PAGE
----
How Should Credit Cardholders Use Their Travel Rewards During The Pandemic?

At first, spending money and saving it doesn’t seem to have much in common. However, as’s Jason Steele found out, the two share more similarities than people think. He spoke to Winnie Sun, an independent wealth advisor, CNBC contributor, and host of financial lifestyle TV show, Level Up with Winnie Sun. The two agreed that earning points and bonuses from rewards credit cards can be a key element in cultivating financial health. 

Travel Rewards Cards During The COVID-19 Pandemic

Sun and Steele are two credit card experts who frequently used their rewards for discounted or even free travel before the pandemic. But now that the virus threatens public safety and health, Sun, Steele, and thousands of other travel rewards credit cardholders have had to modify how they use their cards.

Sun noted that she intends to travel soon, so she hasn’t adjusted how she uses her card to collect points or plans to redeem them. “We are fully focused on just continuing to rack up miles and points, and using them in a smart mindful way, for not only today, but also in the future, because at some point this pandemic will be behind us.”

Steele, who has continued to use his travel credit card throughout the year, agreed. He expressed hope that 2021 will be a safer year for travel, so he has focused on accumulating rewards.

Using Travel Credit Cards On Non-Travel Spending

Although Sun and Steele still swipe their plastic and earn travel points, they understand that not every cardholder feels as optimistic as they do. Steele observed that many credit card companies have adapted their rewards programs to accommodate customers with more pressing needs than travel.

Like Chase, several are offering points on grocery store purchases when cardholders use their travel card at qualifying supermarkets. 

Chase’s “Pay Yourelf Back” feature lets cardholders exchange travel benefits for statement credits good for spending at the grocery store, home improvement retailers, and restaurants. Chase Sapphire Preferred members can get 1.25 cents for every point for these perks, while those with a Sapphire Reserve card can earn 1.5 cents when they redeem their points. 

What About Travel Credit Cards With Costly Annual Fees?

When asked if cardholders who pay steep annual fees should cancel their card, Sun answered, “I think so.” 

Other than canceling a travel account, cardholders can either downgrade to a more affordable account (then upgrade once traveling is safer) or make the most of issuers’ new benefits programs. 

For instance, the American Express Platinum has a $550 annual fee. But it’s now extending $20 worth of statement credits every month for phone bills, plus an additional $20 for specific streaming platforms. This, on top of the other perks this card has to offer, may offset its hefty annual fee, even for those stuck at home.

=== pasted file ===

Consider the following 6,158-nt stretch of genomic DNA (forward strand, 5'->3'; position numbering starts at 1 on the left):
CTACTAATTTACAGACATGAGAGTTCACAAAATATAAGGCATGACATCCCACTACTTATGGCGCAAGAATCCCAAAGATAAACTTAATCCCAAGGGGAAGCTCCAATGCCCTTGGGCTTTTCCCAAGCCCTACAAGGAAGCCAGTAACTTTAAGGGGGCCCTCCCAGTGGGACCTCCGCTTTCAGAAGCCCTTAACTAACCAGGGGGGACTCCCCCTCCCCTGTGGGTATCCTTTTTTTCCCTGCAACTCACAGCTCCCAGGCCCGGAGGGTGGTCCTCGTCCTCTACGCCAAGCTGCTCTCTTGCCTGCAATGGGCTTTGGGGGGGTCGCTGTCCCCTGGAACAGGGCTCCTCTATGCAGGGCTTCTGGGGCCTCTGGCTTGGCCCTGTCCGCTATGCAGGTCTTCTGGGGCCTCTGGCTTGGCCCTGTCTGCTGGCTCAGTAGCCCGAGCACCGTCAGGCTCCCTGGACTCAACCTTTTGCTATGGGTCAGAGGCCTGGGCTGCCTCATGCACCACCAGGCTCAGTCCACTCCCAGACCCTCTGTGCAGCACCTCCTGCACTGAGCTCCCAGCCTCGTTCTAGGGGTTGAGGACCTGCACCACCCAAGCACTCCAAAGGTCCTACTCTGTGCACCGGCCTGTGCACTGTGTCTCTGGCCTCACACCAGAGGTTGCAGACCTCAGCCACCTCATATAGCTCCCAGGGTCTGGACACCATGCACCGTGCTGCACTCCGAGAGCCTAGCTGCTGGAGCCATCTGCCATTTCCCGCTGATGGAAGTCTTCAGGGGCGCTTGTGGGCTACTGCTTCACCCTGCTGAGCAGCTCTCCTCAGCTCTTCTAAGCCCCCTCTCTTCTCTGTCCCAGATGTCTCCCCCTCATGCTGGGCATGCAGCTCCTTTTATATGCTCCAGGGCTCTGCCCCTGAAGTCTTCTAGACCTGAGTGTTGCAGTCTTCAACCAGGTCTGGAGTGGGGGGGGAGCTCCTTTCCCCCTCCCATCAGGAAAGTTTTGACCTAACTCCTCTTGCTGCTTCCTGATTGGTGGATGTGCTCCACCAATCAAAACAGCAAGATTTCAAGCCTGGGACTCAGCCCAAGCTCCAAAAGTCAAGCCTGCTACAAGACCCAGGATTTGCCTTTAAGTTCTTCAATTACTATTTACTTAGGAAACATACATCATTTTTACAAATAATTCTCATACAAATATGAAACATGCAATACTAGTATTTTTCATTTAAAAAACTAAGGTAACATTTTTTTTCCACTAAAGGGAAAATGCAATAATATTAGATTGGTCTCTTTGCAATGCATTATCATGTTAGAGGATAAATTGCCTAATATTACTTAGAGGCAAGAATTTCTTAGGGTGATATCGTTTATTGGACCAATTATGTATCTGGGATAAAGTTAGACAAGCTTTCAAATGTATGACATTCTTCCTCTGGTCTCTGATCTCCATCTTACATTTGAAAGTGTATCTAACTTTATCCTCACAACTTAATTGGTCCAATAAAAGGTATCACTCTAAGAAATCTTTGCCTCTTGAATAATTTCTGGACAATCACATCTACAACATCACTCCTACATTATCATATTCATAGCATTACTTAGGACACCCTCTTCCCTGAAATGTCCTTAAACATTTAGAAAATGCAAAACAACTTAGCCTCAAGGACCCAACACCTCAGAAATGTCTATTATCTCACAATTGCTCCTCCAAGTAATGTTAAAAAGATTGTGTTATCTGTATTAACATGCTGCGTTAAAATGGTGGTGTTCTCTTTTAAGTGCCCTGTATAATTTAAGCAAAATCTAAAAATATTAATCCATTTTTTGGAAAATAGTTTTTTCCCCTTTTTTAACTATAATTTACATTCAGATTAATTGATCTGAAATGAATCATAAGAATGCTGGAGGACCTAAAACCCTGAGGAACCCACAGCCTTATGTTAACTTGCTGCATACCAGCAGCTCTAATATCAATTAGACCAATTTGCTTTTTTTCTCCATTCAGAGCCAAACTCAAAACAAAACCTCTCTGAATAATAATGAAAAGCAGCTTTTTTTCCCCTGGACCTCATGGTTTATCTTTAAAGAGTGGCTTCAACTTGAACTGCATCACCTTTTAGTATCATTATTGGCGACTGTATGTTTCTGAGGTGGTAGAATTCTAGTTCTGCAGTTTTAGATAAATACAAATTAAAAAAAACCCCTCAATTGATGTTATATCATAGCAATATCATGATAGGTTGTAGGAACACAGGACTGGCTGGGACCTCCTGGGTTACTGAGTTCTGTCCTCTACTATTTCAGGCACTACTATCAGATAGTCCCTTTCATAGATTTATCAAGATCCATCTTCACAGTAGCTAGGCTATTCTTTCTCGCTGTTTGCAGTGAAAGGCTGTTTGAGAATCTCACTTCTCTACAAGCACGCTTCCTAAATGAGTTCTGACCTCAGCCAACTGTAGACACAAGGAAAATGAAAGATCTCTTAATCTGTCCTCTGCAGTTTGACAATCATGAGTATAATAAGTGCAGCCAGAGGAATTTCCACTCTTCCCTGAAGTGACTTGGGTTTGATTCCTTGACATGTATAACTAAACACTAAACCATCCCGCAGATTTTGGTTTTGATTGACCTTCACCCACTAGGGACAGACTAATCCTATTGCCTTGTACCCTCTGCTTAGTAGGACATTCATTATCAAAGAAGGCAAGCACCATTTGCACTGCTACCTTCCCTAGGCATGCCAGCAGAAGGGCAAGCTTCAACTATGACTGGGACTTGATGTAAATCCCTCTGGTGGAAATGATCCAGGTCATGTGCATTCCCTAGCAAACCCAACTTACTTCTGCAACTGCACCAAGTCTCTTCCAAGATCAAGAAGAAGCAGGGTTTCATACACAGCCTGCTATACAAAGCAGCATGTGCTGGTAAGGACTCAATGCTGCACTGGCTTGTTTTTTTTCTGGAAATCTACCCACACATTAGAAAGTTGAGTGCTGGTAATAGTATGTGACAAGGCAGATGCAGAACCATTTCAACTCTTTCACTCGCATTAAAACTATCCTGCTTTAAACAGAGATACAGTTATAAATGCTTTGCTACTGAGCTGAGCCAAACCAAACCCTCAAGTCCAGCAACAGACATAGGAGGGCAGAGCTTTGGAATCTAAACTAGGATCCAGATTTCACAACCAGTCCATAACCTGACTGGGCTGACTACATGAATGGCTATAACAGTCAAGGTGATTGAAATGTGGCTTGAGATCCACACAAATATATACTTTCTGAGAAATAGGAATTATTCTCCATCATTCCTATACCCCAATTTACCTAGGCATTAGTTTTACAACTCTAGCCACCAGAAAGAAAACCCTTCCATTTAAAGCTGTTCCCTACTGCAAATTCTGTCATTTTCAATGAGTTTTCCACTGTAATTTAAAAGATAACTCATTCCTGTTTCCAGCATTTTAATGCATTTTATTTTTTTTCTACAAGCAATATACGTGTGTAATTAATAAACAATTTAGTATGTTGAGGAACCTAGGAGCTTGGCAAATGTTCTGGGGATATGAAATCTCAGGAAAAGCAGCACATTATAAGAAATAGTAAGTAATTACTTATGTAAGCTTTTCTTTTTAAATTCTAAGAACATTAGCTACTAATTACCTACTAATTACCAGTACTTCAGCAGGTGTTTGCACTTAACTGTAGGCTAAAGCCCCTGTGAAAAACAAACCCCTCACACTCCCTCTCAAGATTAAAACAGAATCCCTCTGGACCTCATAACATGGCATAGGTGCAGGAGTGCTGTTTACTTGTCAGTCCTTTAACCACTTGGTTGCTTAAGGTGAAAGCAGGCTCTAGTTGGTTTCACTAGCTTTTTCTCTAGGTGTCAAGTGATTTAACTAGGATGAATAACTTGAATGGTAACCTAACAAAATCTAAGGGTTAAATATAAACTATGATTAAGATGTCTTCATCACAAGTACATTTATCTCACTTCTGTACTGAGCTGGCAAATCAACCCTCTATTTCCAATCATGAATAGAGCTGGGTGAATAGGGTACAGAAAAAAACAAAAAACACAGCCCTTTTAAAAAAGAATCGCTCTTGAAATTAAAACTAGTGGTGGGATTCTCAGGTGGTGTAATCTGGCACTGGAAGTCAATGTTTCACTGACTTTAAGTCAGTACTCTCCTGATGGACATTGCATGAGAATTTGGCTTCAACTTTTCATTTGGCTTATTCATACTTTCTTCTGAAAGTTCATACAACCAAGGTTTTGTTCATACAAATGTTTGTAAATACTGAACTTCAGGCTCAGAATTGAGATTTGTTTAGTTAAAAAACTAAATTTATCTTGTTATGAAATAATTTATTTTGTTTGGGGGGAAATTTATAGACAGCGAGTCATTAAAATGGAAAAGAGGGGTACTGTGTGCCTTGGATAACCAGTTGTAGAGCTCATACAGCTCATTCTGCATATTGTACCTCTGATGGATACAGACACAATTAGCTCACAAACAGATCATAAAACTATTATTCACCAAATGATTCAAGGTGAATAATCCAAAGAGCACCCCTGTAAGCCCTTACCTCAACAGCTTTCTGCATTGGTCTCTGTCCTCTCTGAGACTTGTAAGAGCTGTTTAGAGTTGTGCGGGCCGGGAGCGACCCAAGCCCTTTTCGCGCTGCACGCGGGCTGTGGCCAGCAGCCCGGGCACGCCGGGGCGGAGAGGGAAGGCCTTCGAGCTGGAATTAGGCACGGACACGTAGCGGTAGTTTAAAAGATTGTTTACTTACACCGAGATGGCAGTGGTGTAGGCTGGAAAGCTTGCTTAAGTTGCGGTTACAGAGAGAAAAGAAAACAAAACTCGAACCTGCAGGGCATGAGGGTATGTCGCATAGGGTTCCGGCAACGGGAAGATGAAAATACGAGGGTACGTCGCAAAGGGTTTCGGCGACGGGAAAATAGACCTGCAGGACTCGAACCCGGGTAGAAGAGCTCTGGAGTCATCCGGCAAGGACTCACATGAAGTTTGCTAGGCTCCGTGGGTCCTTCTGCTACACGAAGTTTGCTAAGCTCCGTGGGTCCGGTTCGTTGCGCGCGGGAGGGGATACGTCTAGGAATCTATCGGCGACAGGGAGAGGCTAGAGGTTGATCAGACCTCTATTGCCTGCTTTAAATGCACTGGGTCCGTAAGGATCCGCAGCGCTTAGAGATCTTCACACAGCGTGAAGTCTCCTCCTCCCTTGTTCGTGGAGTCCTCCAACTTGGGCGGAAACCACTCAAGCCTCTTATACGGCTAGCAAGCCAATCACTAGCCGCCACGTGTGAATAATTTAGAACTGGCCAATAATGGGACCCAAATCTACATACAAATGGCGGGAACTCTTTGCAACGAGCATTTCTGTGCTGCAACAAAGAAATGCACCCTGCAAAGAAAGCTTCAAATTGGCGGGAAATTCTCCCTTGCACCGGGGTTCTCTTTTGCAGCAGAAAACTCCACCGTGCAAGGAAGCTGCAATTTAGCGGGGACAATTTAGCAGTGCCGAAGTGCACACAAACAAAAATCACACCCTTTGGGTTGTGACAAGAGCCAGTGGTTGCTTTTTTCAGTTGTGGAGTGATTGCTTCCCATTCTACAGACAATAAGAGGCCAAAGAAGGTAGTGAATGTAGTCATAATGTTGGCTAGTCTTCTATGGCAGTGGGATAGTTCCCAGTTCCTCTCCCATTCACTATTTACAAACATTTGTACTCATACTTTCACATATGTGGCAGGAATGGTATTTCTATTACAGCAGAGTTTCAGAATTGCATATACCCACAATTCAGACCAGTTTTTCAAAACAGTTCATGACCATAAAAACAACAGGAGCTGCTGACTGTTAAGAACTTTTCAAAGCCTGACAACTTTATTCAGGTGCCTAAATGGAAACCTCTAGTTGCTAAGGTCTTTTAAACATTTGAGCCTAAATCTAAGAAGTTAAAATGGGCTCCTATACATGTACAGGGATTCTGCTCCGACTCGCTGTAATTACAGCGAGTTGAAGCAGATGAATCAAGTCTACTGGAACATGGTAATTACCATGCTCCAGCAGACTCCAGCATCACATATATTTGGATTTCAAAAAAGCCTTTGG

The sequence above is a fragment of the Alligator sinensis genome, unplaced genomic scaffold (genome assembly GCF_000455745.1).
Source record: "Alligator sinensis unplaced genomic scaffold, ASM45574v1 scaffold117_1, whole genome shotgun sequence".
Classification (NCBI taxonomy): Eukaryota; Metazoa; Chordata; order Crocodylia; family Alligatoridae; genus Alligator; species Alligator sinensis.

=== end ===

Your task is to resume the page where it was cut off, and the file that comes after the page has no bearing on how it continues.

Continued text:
What Are The Best Credit Card Sign Up Bonuses Available Right Now?

Sun and Steele recommend these credit cards, whose benefits are more appropriate for the current economic situation.


  • Chase Freedom Unlimited: This card offers 5% cash back on the first $12,000 spent on groceries during the first year of opening the account, a $200 reward for spending $5000 in the first three months, 1.5% cashback on everything else, and zero annual fees. It’s ideal for people who have been cooking more at home since the pandemic.


  • Discover it Cash Back: This card gives customers 5% cash back on the first $1,500 they spend every quarter on qualifying purchases, 1% cashback on everything else, 0% APR for 14 months on balance transfers and transactions, automatic cashback match on every point cardholders earn during their first year, and no annual fee. This card is best for people who want a credit card with an excellent cashback program.


  • American Express Gold: Cardholders can earn 4x the points on all grocery and dining purchases (plus GrubHub transactions), a $10 credit for qualifying restaurants and GrubHub each month, 50,000 points for spending $4,000 in the first three months after signing up, a $100 annual airline credit, and a $250 annual fee. This credit card is ideal for those who feel optimistic about the future of travel next year and want big rewards on everyday purchases.


  • Steele, Jason. “What’s the Best Way to Use Credit Cards Now? A Financial Advisor and a Card Expert Talk Shop.” Money, 30 Sept. 2020,
Ian Schindler